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Anne of the Island Lucy Maud Montgomery

Roses of Yesterday

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The fortnight Anne spent in Bolingbroke was a very pleasant one, with a little under current of vague pain and dissatisfaction running through it whenever she thought about Gilbert. There was not, however, much time to think about him. "Mount Holly," the beautiful old Gordon homestead, was a very gay place, overrun by Phil's friends of both sexes. There was quite a bewildering succession of drives, dances, picnics and boating parties, all expressively lumped together by Phil under the head of "jamborees"; Alec and Alonzo were so constantly on hand that Anne wondered if they ever did anything but dance attendance on that will-o'-the-wisp of a Phil. They were both nice, manly fellows, but Anne would not be drawn into any opinion as to which was the nicer.

"And I depended so on you to help me make up my mind which of them I should promise to marry," mourned Phil.

"You must do that for yourself. You are quite expert at making up your mind as to whom other people should marry," retorted Anne, rather caustically.

"Oh, that's a very different thing," said Phil, truly.

But the sweetest incident of Anne's sojourn in Bolingbroke was the visit to her birthplace -- the little shabby yellow house in an out-of-the-way street she had so often dreamed about. She looked at it with delighted eyes, as she and Phil turned in at the gate.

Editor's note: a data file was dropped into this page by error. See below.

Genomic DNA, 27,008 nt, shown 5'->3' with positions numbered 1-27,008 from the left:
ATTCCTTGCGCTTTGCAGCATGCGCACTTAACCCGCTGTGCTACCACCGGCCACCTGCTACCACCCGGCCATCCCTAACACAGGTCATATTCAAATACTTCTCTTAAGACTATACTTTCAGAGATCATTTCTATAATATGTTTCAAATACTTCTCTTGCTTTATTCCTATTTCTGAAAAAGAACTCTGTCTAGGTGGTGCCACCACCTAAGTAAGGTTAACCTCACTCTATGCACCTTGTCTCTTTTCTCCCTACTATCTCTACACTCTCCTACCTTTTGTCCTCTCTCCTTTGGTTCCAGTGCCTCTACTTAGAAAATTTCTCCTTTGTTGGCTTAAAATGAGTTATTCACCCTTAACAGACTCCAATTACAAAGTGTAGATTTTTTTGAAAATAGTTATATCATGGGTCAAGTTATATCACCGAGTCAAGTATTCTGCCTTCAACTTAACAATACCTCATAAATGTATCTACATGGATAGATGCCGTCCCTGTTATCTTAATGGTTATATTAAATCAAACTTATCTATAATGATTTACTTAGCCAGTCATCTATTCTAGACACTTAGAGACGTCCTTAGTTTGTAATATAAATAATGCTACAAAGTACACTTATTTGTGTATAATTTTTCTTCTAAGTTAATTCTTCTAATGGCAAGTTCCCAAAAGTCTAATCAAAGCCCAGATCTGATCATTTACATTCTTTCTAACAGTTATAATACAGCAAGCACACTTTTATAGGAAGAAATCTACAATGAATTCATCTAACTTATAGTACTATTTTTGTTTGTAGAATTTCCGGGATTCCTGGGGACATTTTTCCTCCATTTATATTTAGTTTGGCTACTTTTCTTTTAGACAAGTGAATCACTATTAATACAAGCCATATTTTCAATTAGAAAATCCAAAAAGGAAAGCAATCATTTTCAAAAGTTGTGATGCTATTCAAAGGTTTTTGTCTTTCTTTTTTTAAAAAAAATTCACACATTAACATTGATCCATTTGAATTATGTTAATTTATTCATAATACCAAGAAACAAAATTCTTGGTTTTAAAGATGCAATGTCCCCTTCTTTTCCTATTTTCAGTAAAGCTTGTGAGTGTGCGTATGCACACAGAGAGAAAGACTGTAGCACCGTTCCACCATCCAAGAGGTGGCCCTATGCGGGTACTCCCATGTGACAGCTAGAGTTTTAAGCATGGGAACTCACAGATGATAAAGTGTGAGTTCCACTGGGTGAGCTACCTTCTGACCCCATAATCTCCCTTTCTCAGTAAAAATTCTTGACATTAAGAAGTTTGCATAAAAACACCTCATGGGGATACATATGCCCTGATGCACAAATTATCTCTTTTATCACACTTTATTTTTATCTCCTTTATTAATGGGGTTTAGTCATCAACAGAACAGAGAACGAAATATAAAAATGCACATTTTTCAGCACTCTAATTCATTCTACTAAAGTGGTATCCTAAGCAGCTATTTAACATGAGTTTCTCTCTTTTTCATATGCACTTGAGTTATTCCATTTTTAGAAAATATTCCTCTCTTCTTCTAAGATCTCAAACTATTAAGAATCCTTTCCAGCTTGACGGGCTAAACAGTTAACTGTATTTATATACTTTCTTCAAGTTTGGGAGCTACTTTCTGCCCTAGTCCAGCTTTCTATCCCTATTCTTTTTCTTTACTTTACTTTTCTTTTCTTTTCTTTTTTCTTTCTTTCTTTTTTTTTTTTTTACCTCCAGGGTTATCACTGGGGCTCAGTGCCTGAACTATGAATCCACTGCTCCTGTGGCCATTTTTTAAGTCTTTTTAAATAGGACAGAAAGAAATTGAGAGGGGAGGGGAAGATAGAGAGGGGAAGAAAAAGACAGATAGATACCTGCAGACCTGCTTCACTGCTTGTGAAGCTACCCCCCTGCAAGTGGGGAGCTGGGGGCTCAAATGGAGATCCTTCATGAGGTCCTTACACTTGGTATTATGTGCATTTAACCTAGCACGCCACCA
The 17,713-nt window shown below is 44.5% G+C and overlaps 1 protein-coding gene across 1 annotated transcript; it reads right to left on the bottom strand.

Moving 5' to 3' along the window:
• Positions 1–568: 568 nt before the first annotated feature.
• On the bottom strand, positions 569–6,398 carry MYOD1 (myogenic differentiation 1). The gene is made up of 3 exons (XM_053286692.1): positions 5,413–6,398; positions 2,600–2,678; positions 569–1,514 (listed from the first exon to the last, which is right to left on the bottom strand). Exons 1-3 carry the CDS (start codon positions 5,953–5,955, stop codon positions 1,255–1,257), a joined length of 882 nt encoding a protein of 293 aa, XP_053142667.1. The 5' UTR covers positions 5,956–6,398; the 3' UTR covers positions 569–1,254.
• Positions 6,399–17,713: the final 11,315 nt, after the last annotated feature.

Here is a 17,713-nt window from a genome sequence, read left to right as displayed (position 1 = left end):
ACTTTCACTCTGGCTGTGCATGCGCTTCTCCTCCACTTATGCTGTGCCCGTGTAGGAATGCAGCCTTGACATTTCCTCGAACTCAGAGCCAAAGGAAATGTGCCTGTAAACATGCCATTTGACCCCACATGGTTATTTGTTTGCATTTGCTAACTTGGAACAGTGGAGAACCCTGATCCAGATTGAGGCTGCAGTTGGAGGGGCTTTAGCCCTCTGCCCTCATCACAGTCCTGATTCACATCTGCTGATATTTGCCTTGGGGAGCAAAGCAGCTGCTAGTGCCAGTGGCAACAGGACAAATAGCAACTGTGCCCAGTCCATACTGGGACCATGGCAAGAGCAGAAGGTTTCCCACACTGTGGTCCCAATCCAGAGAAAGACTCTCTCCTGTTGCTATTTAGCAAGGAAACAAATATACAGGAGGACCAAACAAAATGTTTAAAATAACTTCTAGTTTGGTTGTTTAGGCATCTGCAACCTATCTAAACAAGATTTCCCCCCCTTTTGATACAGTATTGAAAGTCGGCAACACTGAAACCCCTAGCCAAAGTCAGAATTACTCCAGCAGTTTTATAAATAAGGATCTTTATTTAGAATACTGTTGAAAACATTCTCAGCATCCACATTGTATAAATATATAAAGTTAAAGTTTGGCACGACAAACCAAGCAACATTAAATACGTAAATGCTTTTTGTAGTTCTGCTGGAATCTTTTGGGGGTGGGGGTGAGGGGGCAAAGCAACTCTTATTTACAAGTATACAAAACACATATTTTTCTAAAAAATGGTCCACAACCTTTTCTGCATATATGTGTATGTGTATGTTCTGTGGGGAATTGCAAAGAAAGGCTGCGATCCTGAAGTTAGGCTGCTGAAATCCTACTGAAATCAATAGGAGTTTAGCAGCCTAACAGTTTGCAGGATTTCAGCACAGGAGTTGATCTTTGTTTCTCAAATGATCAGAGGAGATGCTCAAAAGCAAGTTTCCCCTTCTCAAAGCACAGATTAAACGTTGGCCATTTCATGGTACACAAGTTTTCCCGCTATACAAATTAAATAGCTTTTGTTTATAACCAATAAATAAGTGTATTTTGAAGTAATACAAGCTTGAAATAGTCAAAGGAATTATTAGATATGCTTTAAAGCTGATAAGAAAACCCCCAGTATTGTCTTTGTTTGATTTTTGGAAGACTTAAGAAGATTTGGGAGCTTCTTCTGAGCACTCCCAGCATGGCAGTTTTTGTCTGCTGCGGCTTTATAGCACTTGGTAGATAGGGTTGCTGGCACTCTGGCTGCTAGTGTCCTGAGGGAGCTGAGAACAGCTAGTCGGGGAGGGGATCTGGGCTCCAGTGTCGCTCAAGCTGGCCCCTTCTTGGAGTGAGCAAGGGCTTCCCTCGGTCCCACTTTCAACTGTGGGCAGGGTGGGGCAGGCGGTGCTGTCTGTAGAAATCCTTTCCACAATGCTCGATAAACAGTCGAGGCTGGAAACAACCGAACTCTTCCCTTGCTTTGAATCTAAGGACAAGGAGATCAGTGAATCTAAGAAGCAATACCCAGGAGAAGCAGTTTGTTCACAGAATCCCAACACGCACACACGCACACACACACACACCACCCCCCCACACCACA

"It's almost exactly as I've pictured it," she said. "There is no honeysuckle over the windows, but there is a lilac tree by the gate, and -- yes, there are the muslin curtains in the windows. How glad I am it is still painted yellow."

A very tall, very thin woman opened the door.

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"Yes, the Shirleys lived here twenty years ago," she said, in answer to Anne's question. "They had it rented. I remember 'em. They both died of fever at onct. It was turrible sad. They left a baby. I guess it's dead long ago. It was a sickly thing. Old Thomas and his wife took it -- as if they hadn't enough of their own."

"It didn't die," said Anne, smiling. "I was that baby."

"You don't say so! Why, you have grown," exclaimed the woman, as if she were much surprised that Anne was not still a baby. "Come to look at you, I see the resemblance. You're complected like your pa. He had red hair. But you favor your ma in your eyes and mouth. She was a nice little thing. My darter went to school to her and was nigh crazy about her. They was buried in the one grave and the School Board put up a tombstone to them as a reward for faithful service. Will you come in?"

"Will you let me go all over the house?" asked Anne eagerly.

"Laws, yes, you can if you like. 'Twon't take you long -- there ain't much of it. I keep at my man to build a new kitchen, but he ain't one of your hustlers. The parlor's in there and there's two rooms upstairs. Just prowl about yourselves. I've got to see to the baby. The east room was the one you were born in. I remember your ma saying she loved to see the sunrise; and I mind hearing that you was born just as the sun was rising and its light on your face was the first thing your ma saw."

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Anne of the Island
Lucy Maud Montgomery

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